Some brutal handmade electronic sounds live, from Balfa

It’s Friday night; you want to set the mood. How about some violent electronic sounds from the handmade electronics of Spain’s Balfa? ¡Por supuesto!

We premiered Balfa’s music video and explored the range of his dynamic music last month. It’s time to return to check in on his live performance:

Details:

Live performance @ Eufònic Festival – 6th September 2019
Live improvisation while exploring the handmade devices I built. All the sound is generated only by analog crafted machines and synthesizers.
Video produced by Nektar Studio – IG: @nektarstudio

If you read Spanish, he did an interview in his native tongue with Red Bull accompanying the premiere of this live set documentation:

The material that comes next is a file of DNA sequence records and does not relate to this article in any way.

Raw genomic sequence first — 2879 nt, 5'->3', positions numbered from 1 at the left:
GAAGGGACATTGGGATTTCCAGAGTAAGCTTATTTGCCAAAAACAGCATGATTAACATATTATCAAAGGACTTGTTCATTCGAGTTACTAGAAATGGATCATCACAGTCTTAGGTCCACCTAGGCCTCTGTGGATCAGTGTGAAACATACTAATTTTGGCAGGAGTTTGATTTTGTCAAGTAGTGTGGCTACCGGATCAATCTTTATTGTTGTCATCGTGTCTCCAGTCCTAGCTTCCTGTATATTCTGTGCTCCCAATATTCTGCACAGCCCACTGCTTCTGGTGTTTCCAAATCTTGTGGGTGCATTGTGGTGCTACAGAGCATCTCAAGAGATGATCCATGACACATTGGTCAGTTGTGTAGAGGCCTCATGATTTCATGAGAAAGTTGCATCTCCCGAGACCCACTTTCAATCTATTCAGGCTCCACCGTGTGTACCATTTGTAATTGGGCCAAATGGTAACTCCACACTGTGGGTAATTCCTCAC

Mira en exclusiva el singular directo de Balfa

Previously:

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Quick! This ffmpeg cheat sheet solves your video, audio conversion needs, for free

Video, audio, convert, extract – once, these tasks were easy with QuickTime Pro, but now it’s gone. ffmpeg to the rescue – any OS, no money required.

It’s Friday, some deadlines (or the weekend) are looming, so seems as good a time as any to share this.

ffmpeg is a free, powerful tool for Mac, Windows, and Linux, with near magical abilities to convert audio and video in all sorts of ways. Even though it’s open source software with a lineage back to the year 2000, it very often bests commercial tools. It does more, better, and faster in a silly number of cases.